IO offers more than practical development. It also allows connecting different repositories as part of the same domain/site. This is useful when several teams develop different modules that are part of the same product because each module can be updated and modified independently, even though it looks like one “site” from the end user’s perspective.
For instance, we can have the Financial and Catalog modules in a store administration website. In this scenario, it is possible that each module is a project that takes different routes to display its contents, and IO organizes this operation following the same flow mentioned before. This configuration scheme is works through the apps’ interfaces in order to determine the right route for each component.
You can check the interfaces’ documentation here: https://vtex.io/docs/concepts/interfaces/
Using IO, you may also create BFFs or Back-end For Front-end in the apps. These are Node services that belong to an intermediary category between the front application and some server, or even other BFFs, which use the store domain and resources determined by IO Routes. The routes defined in the BFF can be accessed from the account domain where they are published.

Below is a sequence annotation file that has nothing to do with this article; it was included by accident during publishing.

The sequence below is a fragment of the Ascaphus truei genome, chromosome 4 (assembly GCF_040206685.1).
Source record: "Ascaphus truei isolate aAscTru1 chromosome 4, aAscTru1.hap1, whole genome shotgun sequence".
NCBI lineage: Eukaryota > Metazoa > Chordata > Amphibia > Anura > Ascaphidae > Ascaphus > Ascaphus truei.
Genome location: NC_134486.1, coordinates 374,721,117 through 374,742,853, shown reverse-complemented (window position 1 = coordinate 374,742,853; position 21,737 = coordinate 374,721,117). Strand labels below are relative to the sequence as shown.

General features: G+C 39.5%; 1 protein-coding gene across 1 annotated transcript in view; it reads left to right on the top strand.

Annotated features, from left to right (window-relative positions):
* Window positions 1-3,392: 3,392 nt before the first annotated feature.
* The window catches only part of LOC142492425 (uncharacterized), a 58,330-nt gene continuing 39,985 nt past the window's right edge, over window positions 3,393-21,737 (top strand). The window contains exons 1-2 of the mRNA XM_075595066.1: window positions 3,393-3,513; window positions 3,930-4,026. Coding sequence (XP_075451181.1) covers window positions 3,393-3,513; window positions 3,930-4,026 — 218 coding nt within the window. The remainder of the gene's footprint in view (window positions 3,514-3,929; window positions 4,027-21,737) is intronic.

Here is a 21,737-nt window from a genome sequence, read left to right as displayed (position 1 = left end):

For example, if you want to test an address API but you do not want to expose the details of the service being used, credentials, etc. on the front-end, you may create a BFF that does that, encapsulating and hiding the information. The front-end will communicate to its own domain through the route where the BFF is configured.
You can check the Routes’ documentation here: https://vtex.io/docs/concepts/routes/
Simpler and integrated workflow
Bringing the most diverse tools that can be integrated in different ways, VTEX’s solution simplifies the workflow, inncorporating all development steps into one toolbelt for a simplified code creation process that can be tested in realistic environments, even during the development phase.
Using IO, the apps may be semantically divided into smaller parts without compromising the evolution of the applications and without limiting the technology and frameworks used in each part. While keeping the publishing and updating architecture of those projects is easy to manage.
Furthermore, the app concept enables us to “plug” and “unplug” those app sections, according to our need to evolve, migrate, and even create new business strategies.
Do you want to be part of our team? Go to: careers.vtex.com